"You are Mrs. Linton's dearest friend," he remarked casually, as they leaned up against the profile of the Church scene in "Cagliostro," for they were standing in the "wings"--to be exact--on the O. P. side.
"She is my dearest friend, at any rate," said Phyllis.
"You were not at school together. She is four or five years older than you."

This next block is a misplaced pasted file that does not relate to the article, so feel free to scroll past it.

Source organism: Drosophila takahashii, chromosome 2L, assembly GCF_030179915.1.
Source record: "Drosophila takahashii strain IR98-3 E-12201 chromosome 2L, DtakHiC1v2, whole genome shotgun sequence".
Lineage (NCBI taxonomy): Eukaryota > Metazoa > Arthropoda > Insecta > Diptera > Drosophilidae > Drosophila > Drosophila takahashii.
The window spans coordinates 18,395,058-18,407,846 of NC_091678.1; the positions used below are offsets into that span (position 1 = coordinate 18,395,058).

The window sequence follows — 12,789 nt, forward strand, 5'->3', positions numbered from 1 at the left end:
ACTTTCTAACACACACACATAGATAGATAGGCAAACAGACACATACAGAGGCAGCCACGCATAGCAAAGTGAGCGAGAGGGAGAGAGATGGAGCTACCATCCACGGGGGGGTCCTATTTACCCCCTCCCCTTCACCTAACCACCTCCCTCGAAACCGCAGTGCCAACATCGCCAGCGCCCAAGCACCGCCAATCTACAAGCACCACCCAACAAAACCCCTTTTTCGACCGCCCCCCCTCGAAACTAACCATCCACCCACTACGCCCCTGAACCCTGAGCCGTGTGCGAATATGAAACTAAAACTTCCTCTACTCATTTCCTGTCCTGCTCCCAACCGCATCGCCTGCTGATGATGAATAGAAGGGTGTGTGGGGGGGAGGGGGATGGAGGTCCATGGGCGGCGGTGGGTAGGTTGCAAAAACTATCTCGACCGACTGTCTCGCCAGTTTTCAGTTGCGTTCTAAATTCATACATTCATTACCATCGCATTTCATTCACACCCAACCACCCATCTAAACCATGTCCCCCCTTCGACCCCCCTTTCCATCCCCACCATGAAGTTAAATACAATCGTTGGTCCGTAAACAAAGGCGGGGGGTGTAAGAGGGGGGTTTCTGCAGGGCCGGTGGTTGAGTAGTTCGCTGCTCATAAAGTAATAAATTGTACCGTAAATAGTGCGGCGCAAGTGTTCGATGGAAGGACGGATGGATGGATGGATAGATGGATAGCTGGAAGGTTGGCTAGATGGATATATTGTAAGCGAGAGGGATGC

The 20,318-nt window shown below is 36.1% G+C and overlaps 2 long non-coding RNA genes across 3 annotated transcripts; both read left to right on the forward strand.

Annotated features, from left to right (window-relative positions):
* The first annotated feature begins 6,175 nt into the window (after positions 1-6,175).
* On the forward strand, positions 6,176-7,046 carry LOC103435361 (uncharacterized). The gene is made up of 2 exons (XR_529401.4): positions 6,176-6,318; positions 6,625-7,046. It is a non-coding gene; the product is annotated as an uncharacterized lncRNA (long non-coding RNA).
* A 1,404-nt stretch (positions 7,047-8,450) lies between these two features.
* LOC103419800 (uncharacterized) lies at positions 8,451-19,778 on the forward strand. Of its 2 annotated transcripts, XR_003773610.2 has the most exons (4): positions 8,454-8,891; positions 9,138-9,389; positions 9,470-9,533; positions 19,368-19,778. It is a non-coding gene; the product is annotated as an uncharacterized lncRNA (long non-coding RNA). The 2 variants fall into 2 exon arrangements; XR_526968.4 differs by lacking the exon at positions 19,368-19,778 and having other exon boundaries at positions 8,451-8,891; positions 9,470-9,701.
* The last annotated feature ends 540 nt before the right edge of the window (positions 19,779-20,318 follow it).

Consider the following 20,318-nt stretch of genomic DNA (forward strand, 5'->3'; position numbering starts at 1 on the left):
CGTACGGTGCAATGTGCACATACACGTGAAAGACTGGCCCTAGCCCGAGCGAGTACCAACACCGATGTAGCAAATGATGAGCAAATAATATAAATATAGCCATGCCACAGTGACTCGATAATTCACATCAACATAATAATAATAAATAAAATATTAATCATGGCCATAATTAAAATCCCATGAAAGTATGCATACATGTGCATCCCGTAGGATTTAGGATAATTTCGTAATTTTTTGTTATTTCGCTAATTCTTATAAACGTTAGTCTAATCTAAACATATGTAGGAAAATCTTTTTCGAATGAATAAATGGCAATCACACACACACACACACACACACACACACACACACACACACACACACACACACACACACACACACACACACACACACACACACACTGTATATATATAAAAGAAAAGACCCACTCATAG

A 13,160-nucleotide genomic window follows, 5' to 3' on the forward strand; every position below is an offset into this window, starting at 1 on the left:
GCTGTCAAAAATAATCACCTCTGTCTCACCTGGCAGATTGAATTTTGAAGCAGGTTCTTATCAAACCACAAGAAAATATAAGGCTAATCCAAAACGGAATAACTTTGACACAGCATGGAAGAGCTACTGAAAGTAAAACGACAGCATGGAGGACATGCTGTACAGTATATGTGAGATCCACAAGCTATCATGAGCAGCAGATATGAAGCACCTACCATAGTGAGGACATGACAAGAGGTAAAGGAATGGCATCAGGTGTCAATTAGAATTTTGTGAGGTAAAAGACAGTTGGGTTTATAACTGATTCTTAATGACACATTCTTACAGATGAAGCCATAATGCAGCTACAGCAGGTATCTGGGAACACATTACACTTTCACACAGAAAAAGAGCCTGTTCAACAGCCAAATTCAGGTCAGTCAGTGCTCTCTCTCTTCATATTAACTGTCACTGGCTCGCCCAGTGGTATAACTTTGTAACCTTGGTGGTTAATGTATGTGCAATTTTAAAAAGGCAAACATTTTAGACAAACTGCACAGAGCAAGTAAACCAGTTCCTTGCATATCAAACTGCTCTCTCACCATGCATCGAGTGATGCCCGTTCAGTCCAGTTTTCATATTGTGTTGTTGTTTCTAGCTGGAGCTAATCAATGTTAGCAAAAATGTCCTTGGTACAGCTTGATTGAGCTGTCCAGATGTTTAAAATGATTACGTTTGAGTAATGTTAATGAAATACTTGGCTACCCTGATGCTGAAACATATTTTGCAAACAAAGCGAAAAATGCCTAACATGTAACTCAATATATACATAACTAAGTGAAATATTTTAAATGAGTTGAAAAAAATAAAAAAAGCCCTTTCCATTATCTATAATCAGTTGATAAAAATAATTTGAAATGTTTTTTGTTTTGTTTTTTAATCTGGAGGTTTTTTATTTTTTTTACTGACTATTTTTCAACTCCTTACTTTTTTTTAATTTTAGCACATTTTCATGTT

"Only three. When she got married she seemed to me to be almost venerable. Three years seemed a long time then."
"But now you fancy that you have formed a right idea of what is meant by three years?"
"Well, a better idea, at any rate."
"You are still a good way off it. But if you have formed a right estimate of a woman's friendship----"
"That's still something, you mean to say? But why did you stop short, Mr. Courtland?"